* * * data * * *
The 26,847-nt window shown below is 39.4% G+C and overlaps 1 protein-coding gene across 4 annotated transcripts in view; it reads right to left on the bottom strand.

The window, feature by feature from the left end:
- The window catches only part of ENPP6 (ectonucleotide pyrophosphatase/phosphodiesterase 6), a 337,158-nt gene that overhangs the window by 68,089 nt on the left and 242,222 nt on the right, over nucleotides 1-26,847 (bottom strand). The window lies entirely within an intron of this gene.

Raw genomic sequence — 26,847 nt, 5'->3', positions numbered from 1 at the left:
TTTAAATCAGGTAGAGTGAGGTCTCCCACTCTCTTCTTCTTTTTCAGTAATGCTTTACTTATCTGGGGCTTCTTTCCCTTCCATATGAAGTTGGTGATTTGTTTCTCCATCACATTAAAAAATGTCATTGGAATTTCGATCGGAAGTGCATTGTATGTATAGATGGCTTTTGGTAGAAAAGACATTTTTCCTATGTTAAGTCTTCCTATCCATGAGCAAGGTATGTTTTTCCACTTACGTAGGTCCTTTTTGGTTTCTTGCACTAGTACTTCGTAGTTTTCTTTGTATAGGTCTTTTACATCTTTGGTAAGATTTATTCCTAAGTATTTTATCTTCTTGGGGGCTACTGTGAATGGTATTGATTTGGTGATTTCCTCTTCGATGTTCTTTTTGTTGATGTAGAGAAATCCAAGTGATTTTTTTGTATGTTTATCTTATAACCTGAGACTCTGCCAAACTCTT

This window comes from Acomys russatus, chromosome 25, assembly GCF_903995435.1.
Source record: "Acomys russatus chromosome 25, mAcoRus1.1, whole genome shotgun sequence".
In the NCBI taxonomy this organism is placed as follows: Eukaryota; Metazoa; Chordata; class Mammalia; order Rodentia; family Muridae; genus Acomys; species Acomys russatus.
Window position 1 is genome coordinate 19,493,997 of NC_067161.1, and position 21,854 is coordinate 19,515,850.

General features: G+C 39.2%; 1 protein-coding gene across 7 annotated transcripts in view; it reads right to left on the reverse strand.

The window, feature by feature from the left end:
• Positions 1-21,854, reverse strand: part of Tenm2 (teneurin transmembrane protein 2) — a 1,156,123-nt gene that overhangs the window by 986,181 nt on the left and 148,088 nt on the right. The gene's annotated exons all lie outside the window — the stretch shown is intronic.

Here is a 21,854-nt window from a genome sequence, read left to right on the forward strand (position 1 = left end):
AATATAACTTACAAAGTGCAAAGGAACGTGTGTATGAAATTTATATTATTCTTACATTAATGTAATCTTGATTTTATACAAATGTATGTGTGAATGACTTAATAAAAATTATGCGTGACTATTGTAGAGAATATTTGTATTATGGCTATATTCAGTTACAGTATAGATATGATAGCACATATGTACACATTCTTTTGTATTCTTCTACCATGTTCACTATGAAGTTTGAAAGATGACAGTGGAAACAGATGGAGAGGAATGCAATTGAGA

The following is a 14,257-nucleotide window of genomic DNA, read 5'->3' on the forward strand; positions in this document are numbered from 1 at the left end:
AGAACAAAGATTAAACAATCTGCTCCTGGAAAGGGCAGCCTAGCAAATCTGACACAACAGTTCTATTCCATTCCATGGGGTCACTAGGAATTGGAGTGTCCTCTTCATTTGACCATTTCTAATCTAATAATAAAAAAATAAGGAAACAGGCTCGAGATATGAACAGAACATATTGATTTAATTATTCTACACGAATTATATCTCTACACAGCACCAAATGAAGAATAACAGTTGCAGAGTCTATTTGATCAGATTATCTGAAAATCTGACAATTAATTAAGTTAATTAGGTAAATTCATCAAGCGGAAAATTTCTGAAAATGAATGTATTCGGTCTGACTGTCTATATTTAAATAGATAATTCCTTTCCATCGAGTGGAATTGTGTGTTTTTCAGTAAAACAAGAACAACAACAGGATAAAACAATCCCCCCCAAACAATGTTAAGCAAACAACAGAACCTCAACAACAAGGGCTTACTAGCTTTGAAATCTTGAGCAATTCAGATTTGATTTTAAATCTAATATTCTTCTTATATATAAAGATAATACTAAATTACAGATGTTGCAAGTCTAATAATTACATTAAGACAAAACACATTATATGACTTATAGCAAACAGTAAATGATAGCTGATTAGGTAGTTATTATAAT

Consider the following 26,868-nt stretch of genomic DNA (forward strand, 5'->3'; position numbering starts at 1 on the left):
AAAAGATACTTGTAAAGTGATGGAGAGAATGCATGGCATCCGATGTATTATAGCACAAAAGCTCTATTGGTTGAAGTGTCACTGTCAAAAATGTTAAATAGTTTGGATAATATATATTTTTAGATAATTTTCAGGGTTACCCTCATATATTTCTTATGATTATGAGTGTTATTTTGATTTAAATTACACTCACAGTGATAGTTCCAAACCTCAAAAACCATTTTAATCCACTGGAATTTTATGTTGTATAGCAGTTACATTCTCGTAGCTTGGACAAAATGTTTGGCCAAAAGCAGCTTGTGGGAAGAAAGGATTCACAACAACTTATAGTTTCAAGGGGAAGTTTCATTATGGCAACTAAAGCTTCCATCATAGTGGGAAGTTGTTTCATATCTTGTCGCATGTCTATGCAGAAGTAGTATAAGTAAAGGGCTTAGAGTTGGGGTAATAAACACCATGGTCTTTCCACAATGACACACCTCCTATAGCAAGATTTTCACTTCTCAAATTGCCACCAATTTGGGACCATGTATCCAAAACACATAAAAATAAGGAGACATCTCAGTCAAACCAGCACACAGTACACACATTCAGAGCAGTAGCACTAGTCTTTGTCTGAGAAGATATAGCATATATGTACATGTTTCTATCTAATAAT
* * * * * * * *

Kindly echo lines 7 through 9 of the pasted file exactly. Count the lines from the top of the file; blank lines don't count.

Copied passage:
Source record: "Acomys russatus chromosome 25, mAcoRus1.1, whole genome shotgun sequence".
In the NCBI taxonomy this organism is placed as follows: Eukaryota; Metazoa; Chordata; class Mammalia; order Rodentia; family Muridae; genus Acomys; species Acomys russatus.
Window position 1 is genome coordinate 19,493,997 of NC_067161.1, and position 21,854 is coordinate 19,515,850.